Yarl's Wood immigration detention centre 'a national concern', says prisons watchdog

The report said healthcare services at Yarl's Wood have declined "severely". Credit: PA

A controversial immigration detention centre has been branded a "national concern" in a scathing report by the prisons watchdog.

Healthcare services at the understaffed Yarl's Wood centre have declined "severely" and dozens of pregnant women have been held at the facility against government policy.

Other women were being detained for more than a year because of "unacceptable" delays in processing their cases.

Chief inspector of prisons Nick Hardwick said: "Yarl’s Wood is failing to meet the needs of the most vulnerable women held."

The Bedfordshire centre held 354 detainees at the time of inspections in April and May, mainly women.

Home Office policy states pregnant women should not normally be detained, but 99 were held at Yarl's Wood in 2014. Only nine were ultimately removed from the UK.

Some are being held for more than a year because of "unacceptable" delays in processing their cases. In one case a woman had been held for 17 months.

Maurice Wren, chief executive of Refugee Council, called for Yarl's Wood to be closed.

He said: "The fact that people fleeing war and persecution are being locked away indefinitely in a civilised country is an affront to the values of liberty and compassion that we proudly regard as the cornerstones of our democracy."

HM Inspectorate of Prisons (HMIP) found 45% of female detainees feel "unsafe" due to the uncertainty of their immigration status, poor healthcare and having too few visible staff.

Inspectors also revealed violent incidents have increased, with the number of reported assaults trebling in a year. In one incident, an officer repeatedly struck at least two women with his shield as staff attempted to remove a detainee.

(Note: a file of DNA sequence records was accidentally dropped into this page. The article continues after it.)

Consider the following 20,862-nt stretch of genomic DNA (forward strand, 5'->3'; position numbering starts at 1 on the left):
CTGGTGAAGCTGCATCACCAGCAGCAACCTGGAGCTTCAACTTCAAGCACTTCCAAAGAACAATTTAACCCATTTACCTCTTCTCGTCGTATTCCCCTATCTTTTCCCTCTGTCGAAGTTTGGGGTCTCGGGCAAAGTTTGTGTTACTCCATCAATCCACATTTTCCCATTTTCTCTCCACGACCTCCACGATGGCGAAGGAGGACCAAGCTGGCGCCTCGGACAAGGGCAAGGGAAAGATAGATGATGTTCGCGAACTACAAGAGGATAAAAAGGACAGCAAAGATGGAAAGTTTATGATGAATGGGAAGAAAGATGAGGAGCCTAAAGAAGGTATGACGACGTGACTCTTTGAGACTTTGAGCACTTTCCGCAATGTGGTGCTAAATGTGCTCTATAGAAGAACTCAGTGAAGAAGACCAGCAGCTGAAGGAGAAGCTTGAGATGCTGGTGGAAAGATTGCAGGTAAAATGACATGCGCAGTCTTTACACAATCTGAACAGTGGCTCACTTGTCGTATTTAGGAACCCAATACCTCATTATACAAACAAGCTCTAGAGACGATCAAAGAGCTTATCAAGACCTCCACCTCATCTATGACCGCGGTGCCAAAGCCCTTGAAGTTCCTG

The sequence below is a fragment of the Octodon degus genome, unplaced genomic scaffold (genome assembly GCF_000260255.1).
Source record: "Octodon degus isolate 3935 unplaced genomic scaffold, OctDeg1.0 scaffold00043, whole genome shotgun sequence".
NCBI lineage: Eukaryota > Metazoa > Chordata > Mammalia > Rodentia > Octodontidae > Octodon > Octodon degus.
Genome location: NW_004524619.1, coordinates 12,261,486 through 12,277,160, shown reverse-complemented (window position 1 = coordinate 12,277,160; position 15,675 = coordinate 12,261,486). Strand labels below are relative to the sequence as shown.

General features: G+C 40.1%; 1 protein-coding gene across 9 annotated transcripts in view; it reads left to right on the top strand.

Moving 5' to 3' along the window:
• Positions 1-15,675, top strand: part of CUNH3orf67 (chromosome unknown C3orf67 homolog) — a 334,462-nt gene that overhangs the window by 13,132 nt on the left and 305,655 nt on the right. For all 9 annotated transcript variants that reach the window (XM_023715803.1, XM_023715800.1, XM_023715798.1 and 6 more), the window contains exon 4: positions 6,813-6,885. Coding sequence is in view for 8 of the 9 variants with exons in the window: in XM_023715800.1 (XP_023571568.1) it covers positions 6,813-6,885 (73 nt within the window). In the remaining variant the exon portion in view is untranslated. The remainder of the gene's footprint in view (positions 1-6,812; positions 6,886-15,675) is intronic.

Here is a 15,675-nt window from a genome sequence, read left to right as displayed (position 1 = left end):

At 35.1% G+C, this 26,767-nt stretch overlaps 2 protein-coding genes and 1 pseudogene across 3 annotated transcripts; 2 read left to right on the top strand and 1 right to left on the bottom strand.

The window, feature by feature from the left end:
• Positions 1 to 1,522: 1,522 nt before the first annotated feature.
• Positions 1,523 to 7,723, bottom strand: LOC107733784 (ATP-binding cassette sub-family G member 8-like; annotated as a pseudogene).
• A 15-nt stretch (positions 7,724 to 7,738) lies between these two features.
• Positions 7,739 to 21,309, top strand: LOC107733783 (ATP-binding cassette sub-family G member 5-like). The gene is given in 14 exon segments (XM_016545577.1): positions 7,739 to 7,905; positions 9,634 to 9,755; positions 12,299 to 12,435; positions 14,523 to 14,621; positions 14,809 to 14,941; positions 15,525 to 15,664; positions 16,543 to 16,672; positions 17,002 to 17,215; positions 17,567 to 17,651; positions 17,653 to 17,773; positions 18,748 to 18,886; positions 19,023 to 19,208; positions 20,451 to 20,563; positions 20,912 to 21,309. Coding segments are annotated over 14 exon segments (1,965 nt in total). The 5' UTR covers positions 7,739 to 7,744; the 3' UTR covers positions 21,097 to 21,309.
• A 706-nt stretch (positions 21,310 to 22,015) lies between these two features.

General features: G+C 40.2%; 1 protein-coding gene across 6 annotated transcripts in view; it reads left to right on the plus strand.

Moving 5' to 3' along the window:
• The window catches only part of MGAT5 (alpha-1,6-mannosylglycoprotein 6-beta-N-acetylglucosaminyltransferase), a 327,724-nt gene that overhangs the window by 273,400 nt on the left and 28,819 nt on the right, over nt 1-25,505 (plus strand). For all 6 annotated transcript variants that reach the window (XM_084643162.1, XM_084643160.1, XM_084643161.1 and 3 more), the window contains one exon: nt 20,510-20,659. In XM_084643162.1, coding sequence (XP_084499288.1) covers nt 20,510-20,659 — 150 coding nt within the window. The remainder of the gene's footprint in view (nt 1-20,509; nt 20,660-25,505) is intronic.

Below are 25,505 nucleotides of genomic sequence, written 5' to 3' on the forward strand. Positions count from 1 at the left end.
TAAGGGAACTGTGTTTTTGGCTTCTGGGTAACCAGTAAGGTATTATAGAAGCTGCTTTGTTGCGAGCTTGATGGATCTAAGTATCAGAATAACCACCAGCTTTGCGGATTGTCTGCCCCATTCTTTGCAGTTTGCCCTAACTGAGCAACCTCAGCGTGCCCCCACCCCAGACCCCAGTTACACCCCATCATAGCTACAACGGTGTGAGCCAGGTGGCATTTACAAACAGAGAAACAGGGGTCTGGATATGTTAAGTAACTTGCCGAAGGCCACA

A protest at Yarl's Wood to close all UK detention centers earlier this month. Credit: PA

There were also complaints about sexually inappropriate comments from staff, "sexual contact" and abuse, although no women said they were aware of staff being involved in any illegal activity of sexual abuse and HMIP found no evidence of widespread abuse.

Mr Hardwick called for "decisive action" to ensure women are only detained as "a last resort".

He said: "Yarl's Wood is rightly a place of national concern. Other well-respected bodies have recently called for time limits on administrative detention, and the concerns we have identified provide strong support for these calls."

In the previous six months, 894 women were released back into the community - more than double the number (443) who were removed from the UK.

The report said this "raises questions about the validity of their detention in the first place".

There were some positive findings. HMIP said the facility was clean, most detainees said staff treated them with respect, while recreational facilities and access to the internet were good.

Serco, which has operated Yarl's Wood since 2007, said it was "working very hard" to increase female staff numbers.

John Shaw, of G4S, which provides health services, said the firm is "reconfiguring" the service to address a "growing number of more complex medical requirements" at the centre.

An NHS England spokeswoman said it has been working closely with G4S to "ensure that rapid progress is made to achieve the high standards which we expect".

She added they have "action plans" in place to address the concerns raised during a recent inspection and they will be reviewed in the light of the new report.